Fish Out Of Water : Cultural Collisions

Helen Tiernan

2020 Fish out of water_cultural collisions. Triptych. 180cmx330cm
Fish Out Of Water : Cultural Collisions by Helen Tiernan


Helen Tiernan
Fish Out Of Water : Cultural Collisions
oil on canvas
180 x 330 cm (triptych)

signed lower left: Helen S Tiernan
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Helen S. Tiernan Storied Country, Lauraine Diggins Fine Art, Melbourne, 22 October - 18 November 2022

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Tiernan acknowledges that amongst the conflict of cross-cultural encounters there were also instances of cooperative colonial experiences between Indigenous and non-Indigenous Australians.  To these she also presents a creative layering of issues of critical contemporary relevance related to environmental degradation and climate change. Capturing these is her brilliant, storied, three-panelled work Fish Out of Water - Cultural Collision. Inspired by Nolan’s Riverbend 1966, and histories of Victorian waterways like the Murray, Goulburn and the Barwon, the left panel, a symbol of prosperous colonial European enterprise, frames a distant view of boathouses. Wharves are perched over the river, as a paddle steamer laden with recently felled logs glides slowly by and traditional scar trees refer to the ancient practices of canoe making.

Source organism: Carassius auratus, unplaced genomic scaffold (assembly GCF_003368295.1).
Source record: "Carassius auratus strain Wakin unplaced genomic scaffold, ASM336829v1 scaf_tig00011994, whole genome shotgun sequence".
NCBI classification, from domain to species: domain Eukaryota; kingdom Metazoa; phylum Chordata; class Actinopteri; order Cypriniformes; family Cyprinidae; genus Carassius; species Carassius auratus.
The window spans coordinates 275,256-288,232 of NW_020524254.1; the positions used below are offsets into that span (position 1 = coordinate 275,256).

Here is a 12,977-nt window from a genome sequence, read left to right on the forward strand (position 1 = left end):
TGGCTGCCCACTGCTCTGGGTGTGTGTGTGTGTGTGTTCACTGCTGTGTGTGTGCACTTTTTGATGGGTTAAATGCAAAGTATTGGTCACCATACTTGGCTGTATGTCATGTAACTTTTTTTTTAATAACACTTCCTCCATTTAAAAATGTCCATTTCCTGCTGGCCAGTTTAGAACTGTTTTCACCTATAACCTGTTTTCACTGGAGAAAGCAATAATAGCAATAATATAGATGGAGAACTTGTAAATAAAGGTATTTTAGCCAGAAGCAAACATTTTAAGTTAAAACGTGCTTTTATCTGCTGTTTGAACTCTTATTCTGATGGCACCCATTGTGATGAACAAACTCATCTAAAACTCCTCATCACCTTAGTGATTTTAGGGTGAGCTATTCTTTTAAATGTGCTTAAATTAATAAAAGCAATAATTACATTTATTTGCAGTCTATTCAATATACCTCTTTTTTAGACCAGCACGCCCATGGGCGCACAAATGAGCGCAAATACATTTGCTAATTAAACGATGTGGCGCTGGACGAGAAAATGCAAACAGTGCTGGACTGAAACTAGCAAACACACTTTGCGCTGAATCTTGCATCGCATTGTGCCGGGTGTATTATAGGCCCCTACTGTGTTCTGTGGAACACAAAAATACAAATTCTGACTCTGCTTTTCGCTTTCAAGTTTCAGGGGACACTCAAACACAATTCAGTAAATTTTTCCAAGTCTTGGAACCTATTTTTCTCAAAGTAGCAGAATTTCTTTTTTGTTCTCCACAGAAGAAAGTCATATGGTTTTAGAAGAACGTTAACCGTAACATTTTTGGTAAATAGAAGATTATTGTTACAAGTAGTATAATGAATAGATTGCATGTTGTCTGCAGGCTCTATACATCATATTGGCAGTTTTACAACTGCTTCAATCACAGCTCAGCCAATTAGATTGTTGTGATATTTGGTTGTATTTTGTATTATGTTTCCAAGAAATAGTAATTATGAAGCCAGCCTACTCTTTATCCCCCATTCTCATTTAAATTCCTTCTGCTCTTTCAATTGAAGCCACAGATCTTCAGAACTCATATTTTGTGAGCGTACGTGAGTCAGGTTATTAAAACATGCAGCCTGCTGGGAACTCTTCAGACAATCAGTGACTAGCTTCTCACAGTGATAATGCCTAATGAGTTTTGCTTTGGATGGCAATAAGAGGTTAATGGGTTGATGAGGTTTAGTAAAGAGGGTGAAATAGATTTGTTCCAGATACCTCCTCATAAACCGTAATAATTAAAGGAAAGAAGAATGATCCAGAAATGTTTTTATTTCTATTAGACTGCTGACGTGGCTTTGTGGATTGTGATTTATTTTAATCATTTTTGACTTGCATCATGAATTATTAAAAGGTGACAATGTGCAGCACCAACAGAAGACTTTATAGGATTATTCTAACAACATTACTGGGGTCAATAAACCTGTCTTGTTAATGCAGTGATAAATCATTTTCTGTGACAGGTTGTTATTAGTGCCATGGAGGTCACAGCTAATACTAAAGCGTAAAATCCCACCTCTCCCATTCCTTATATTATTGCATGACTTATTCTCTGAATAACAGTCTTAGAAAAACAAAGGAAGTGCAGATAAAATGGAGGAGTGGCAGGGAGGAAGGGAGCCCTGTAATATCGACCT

On the far right, the original inhabitants of previous times, live undisturbed on the edge of a seemingly idyllic riverine encampment. Mysteriously hovering above is a mother and child adorned in pure white. It refers to a very famous narrative of the ‘Gippsland folklore’ explaining the circumstances surrounding the capture of a white woman of Gippsland, by local Aboriginal people.1


The central panel, by contrast, mediates the contemporary interface. Here a parched landscape, bloodied by bushfire and a tree canopy writhing with the dead spirit-forms of fish, allude at once to the devastating impact of today’s climate change and the nation-wide destruction of forests and wildlife by fire. At the same time, it subtly points to the absence today of the highly efficient traditional practices of fire-stick farming for land management in the region.  The gilded reflections in the water, remind of the preciousness of water, which, like bullion, is increasingly a scarce resource today.


  1. See Julie Carr, The Captive White Woman of Gipps Land: In Pursuit of the Legend, Melbourne, Melbourne University Press, 1997

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